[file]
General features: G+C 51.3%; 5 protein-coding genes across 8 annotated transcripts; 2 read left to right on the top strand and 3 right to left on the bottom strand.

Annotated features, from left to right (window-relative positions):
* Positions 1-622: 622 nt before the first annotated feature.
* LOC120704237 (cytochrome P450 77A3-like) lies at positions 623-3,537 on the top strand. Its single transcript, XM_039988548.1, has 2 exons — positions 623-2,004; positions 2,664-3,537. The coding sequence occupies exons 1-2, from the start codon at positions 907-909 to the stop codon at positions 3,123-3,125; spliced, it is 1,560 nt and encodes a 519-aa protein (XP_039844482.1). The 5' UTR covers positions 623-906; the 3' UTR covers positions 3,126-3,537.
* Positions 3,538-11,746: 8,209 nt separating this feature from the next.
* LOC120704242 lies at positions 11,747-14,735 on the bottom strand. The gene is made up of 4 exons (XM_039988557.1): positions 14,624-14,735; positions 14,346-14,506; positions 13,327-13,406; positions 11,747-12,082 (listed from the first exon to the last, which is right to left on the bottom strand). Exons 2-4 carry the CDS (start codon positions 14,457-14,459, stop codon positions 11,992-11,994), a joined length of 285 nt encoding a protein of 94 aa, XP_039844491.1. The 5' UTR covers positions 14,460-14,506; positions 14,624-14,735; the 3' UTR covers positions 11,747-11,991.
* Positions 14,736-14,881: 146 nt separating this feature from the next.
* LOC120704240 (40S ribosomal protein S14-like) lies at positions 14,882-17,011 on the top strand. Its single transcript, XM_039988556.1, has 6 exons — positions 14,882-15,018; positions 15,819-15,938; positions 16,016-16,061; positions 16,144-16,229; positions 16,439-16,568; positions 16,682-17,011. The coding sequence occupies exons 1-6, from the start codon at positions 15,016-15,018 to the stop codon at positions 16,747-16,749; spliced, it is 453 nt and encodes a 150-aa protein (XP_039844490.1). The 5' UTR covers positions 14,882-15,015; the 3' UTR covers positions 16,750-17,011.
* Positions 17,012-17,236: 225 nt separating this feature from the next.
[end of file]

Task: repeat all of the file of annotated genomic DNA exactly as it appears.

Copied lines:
General features: G+C 51.3%; 5 protein-coding genes across 8 annotated transcripts; 2 read left to right on the top strand and 3 right to left on the bottom strand.

Annotated features, from left to right (window-relative positions):
* Positions 1-622: 622 nt before the first annotated feature.
* LOC120704237 (cytochrome P450 77A3-like) lies at positions 623-3,537 on the top strand. Its single transcript, XM_039988548.1, has 2 exons — positions 623-2,004; positions 2,664-3,537. The coding sequence occupies exons 1-2, from the start codon at positions 907-909 to the stop codon at positions 3,123-3,125; spliced, it is 1,560 nt and encodes a 519-aa protein (XP_039844482.1). The 5' UTR covers positions 623-906; the 3' UTR covers positions 3,126-3,537.
* Positions 3,538-11,746: 8,209 nt separating this feature from the next.
* LOC120704242 lies at positions 11,747-14,735 on the bottom strand. The gene is made up of 4 exons (XM_039988557.1): positions 14,624-14,735; positions 14,346-14,506; positions 13,327-13,406; positions 11,747-12,082 (listed from the first exon to the last, which is right to left on the bottom strand). Exons 2-4 carry the CDS (start codon positions 14,457-14,459, stop codon positions 11,992-11,994), a joined length of 285 nt encoding a protein of 94 aa, XP_039844491.1. The 5' UTR covers positions 14,460-14,506; positions 14,624-14,735; the 3' UTR covers positions 11,747-11,991.
* Positions 14,736-14,881: 146 nt separating this feature from the next.
* LOC120704240 (40S ribosomal protein S14-like) lies at positions 14,882-17,011 on the top strand. Its single transcript, XM_039988556.1, has 6 exons — positions 14,882-15,018; positions 15,819-15,938; positions 16,016-16,061; positions 16,144-16,229; positions 16,439-16,568; positions 16,682-17,011. The coding sequence occupies exons 1-6, from the start codon at positions 15,016-15,018 to the stop codon at positions 16,747-16,749; spliced, it is 453 nt and encodes a 150-aa protein (XP_039844490.1). The 5' UTR covers positions 14,882-15,015; the 3' UTR covers positions 16,750-17,011.
* Positions 17,012-17,236: 225 nt separating this feature from the next.